Will the Supreme Court slash False Claims Act penalties?

Gosselin Worldwide MovingOne case we’ll be watching next term is whether the Supreme Court takes the appeal of Gosselin World Wide Moving, N.V. v. U.S. ex rel Bunk.

The complicated fact pattern laid out in the Fourth Circuit’s opinion tells the tale of the defendant moving company colluding with its industry peers to artificially inflate the packing and loading component of bids submitted to the government. For its actions, the moving company was convicted of federal criminal offenses in the Eastern District of Virginia. See United States v. Gosselin World Wide Moving, N.V., 411 F.3d 502 (4th Cir. 2005).

The Fourth Circuit’s opinion ends with a final judgment of $24 million in False Claims Act (FCA) penalties even though the actual damages inflicted on the government were much less than that amount. This is because once liability is established, the FCA permits treble damages plus a civil penalty of $5,000 to $11,000 for each false claim submitted. In the Gosselin case, the penalties added up quickly because the Fourth Circuit ruled that the FCA allows for a separate penalty for each of the more than 9,000 false invoices the moving company submitted to the government.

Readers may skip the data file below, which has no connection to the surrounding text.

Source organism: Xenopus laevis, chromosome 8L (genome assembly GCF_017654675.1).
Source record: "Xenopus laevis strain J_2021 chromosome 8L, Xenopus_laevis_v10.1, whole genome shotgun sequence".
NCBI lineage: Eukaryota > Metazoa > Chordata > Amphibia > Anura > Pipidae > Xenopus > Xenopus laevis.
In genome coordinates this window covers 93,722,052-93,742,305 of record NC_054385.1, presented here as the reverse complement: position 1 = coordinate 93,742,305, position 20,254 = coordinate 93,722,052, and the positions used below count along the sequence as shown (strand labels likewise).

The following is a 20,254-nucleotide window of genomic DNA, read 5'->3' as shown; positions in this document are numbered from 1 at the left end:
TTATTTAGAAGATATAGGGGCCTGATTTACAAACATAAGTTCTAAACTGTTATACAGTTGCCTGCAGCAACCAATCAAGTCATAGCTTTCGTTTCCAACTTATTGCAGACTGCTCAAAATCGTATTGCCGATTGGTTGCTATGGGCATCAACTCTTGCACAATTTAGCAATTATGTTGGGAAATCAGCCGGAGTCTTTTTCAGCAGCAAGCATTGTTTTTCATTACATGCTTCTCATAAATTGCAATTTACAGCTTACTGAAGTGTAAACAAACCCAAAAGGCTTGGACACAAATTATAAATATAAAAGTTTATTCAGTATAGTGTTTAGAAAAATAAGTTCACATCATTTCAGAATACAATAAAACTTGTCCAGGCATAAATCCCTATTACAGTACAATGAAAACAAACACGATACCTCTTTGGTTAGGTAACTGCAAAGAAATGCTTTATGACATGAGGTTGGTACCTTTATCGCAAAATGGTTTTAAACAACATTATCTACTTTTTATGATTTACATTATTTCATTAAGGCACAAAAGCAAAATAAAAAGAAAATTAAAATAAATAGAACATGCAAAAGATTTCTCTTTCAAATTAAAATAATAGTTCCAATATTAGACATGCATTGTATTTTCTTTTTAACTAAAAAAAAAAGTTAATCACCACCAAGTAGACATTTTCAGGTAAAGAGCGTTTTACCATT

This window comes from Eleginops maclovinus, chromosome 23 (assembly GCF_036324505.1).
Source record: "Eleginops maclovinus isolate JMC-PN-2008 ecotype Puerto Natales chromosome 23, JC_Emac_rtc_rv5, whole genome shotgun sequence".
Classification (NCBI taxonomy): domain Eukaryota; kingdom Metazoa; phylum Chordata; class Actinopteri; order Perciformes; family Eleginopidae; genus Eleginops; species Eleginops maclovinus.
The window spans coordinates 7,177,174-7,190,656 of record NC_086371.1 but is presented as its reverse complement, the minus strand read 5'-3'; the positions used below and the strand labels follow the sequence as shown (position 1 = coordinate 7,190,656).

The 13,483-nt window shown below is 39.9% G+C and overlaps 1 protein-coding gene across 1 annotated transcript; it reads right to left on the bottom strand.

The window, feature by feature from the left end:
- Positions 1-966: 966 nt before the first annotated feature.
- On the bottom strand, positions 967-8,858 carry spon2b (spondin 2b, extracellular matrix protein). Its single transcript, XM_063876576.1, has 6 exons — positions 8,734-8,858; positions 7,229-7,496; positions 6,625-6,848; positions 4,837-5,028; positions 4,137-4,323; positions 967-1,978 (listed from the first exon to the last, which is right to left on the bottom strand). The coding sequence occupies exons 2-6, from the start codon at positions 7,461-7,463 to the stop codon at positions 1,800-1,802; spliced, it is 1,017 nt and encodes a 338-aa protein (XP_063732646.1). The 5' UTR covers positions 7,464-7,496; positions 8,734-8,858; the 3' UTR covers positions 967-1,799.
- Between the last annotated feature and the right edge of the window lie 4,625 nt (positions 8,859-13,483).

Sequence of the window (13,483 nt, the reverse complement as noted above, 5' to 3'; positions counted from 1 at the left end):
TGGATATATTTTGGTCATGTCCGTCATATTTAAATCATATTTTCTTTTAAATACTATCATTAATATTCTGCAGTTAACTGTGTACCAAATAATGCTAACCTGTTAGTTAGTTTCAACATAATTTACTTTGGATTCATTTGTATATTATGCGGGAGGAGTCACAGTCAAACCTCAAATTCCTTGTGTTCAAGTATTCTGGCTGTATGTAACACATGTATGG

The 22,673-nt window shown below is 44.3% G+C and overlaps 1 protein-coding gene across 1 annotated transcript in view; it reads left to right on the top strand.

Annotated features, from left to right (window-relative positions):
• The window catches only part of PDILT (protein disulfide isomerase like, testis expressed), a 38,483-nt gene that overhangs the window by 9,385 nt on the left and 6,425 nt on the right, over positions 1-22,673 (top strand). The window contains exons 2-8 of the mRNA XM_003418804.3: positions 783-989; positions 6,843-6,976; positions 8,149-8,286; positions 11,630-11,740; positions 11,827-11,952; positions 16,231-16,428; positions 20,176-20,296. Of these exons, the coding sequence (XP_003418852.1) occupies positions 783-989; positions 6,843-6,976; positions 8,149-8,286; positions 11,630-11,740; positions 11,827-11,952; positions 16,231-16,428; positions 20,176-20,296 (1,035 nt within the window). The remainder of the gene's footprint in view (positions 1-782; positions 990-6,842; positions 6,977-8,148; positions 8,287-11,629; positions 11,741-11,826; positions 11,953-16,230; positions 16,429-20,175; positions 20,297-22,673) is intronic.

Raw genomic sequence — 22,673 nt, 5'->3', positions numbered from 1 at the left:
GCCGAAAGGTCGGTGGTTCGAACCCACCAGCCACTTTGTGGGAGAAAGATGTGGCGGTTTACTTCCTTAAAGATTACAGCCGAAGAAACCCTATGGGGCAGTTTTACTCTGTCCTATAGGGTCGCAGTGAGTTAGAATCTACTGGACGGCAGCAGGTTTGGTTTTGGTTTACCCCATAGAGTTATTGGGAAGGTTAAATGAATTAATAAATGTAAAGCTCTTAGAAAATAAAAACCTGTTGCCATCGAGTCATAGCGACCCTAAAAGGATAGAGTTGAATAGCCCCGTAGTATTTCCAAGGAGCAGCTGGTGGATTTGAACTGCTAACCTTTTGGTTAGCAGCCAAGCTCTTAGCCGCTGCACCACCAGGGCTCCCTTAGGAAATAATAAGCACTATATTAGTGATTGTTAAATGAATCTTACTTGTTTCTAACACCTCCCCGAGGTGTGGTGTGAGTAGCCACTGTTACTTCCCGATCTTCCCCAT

The American Hospital Association, United States Chamber of Commerce, and the Pharmaceutical Research and Manufacturers of America joined forces to submit an amici curiae brief (amici curiae is a legal term meaning that the organizations are offering the court information although they are not parties in the case) to encourage the Supreme Court to hear the case in order to limit the moving company’s exposure under the FCA.

The organizations that joined in the amici curiae brief are made up of businesses that would greatly benefit from decreased FCA exposure so their interest in the case is readily apparent. Conversely, the case is equally important to whistleblowers who could see their case’s value severely diminished by an adverse Supreme Court decision.

We at James Hoyer hope that the Supreme Court agrees with the Fourth Circuit that the dollar amount “appropriately reflects the gravity of Gosselin’s offenses and provides the necessary and appropriate deterrent effect going forward.” We’ll let you know what happens.

If you have any questions about this case or any other whistleblower matter, please contact us.

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